Another anniversary: sure but the Fukushima nuclear disaster is still ongoing everyday of the year

Fukushima 311 Watchdogs

50525863_2037682409663380_159848417785282560_o

March 11, 2019

Every year since year 2011, at this time of the year for the anniversary of Fukushima I feel angry, tired and depressed

First for the unwillingness to learn and to change. How many nuclear disasters have already happened and how many more will happen for people to learn and bring vital changes.

Also because when a disaster happens it is a hot news, everybody gets excited, thrilled by the sensational, some even exploiting it turning it into sellable fear porn. Then with time passing by, when it is not a hot new news but a cold old news, people forget about it. They only remember it when an anniversary comes. But for the people on location, in Fukushima, everyday is a Fukushima anniversary.

An American antinuclear friend of mine recently talking about the coming Fukushima anniversary even employed the word “occured” about the Fukushima nuclear disaster, “occured”…

View original post 1,131 more words

2019 Civil nuclear power in Japan, Fukushima

Fukushima 311 Watchdogs

51983537_497459597324845_7943532234311467008_n.jpgKolin Kobayashi, accompanying Ex-Prime Minister Naoto Kan and his wife on their antinuclear campaigning tour in France last February 2019.

Numbers
Total number of plants: 19 plants
total number of reactors: 54 reactors active before Fukushima.
Number of closures decided: 21 reactors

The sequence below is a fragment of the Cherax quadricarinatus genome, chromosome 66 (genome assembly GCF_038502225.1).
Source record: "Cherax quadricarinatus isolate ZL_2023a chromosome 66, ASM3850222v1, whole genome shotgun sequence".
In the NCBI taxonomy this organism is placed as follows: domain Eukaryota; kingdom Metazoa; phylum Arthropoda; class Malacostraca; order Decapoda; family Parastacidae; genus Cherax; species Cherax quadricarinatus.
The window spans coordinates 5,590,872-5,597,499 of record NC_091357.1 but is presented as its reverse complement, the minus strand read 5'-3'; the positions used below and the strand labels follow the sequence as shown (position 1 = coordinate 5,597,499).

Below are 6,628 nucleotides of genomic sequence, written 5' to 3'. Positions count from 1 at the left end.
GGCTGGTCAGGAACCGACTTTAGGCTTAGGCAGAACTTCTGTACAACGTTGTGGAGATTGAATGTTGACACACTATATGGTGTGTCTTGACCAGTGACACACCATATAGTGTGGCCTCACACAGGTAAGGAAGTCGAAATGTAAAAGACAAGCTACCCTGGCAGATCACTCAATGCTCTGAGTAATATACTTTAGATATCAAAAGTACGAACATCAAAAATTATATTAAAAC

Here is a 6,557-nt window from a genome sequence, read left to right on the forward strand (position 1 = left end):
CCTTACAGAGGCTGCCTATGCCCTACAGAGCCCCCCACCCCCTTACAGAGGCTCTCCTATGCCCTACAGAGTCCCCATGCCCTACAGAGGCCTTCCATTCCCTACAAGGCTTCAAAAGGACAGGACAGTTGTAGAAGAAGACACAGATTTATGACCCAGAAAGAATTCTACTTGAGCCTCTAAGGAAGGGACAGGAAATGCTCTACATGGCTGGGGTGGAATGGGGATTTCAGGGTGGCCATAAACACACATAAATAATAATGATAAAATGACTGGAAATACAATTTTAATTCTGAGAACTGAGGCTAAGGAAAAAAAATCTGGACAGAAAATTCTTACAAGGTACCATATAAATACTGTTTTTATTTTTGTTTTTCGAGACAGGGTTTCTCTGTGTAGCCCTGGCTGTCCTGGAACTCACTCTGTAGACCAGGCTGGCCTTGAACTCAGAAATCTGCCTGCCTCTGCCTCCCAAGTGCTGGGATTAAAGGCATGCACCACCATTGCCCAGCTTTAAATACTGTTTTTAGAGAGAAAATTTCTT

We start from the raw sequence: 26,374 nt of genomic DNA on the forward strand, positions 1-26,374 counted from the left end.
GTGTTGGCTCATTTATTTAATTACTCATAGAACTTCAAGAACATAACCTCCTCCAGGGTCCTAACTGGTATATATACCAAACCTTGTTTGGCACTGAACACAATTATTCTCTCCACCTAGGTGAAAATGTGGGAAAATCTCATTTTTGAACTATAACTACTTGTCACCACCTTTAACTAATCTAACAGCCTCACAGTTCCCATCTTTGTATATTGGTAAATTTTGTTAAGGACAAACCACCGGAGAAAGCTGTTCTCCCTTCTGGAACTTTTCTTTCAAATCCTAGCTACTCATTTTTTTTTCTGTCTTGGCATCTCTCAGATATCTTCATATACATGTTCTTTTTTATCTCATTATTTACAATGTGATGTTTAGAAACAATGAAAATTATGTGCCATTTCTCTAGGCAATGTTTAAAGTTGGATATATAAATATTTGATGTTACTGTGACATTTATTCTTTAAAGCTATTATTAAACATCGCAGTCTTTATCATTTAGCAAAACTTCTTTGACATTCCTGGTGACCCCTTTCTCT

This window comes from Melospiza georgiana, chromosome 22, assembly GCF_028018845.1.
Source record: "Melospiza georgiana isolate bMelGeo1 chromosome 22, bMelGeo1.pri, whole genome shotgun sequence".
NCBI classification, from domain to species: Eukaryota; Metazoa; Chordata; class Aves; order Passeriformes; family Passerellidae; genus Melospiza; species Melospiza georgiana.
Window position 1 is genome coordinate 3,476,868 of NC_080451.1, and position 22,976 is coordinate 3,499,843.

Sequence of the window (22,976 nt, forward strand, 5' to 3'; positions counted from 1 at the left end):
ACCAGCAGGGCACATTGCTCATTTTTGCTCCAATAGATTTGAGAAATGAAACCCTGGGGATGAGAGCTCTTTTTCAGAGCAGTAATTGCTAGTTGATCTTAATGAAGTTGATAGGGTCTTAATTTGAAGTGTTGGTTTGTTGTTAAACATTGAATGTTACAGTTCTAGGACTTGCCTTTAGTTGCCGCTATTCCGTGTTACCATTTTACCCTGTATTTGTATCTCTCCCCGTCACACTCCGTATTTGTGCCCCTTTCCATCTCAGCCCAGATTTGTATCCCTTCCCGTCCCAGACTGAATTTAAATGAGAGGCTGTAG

Number of reactors restarted: 9, 1st dec 2018 (Ikata, Kawauchi, Takahama, Ooi,
Number of reactors passed to the control of the new standard: 9
Number of reactors under construction: 3 (Oma, totsu, Shimané)

Total shutdown of all plants:
Zero reactor for almost two years between May 2012 and August 2015. During this period, Japan used coal and fuel plants, but the increase in coal consumption did not exceed 10%. Natural gas + 9%
The share of electro-nuclear before Fukushima: 35%
The increase in solar production: 45 billion Khw that would exceed that of electronuclear (17 billion).

Concerns before the 8th year (March 11, 2019) of the Fukushima…

View original post 622 more words

‘Fukushima Speaks’ Explores Lives of Survivors — Fukushima 311 Watchdogs

February 25, 2019 On Saturday, March 9, from 1 to 5 p.m., the Fukushima Support Committee will host the North America premiere of “Fukushima Speaks,” a compelling feature-length documentary by award-winning director and independent journalist Toshikuni Doi. The screening will take place at Art Share Los Angeles, 801 E. 4th Pl. in L.A’s Arts District. […]

via ‘Fukushima Speaks’ Explores Lives of Survivors — Fukushima 311 Watchdogs

Japan and Tepco again ordered to pay damages to Fukushima nuclear disaster evacuees

Fukushima 311 Watchdogs

788c21825dae4eabb6734b86db12a7f0_18.jpg
February 20, 2019
Yokohama court orders government and TEPCO to pay $3.8m to 152 residents forced to flee homes after nuclear meltdown.
 
Presiding Judge Ken Nakadaira said the nuclear accident was preventable as the state could have foreseen as of September 2009, based on a projection by experts, that a massive tsunami similar to one that occurred in the ninth century could strike the area again and cause a complete power blackout at the plant.
 
He said it would have been “possible by the end of 2010” to implement steps such as installing emergency power generators that would have prevented damage to core reactors as well as hydrogen explosions that led to the release of massive amounts of radioactive materials outside the plant.
Nakadaira also criticized the state for its assessment before the disaster that Tepco’s anti-tsunami measures were adequate, saying it was a serious “mistake and failure.”

View original post 77 more words

Okuma, the host town of crippled nuke plant to lift evacuation order

Fukushima 311 Watchdogs

serveimage.png
February 20, 2019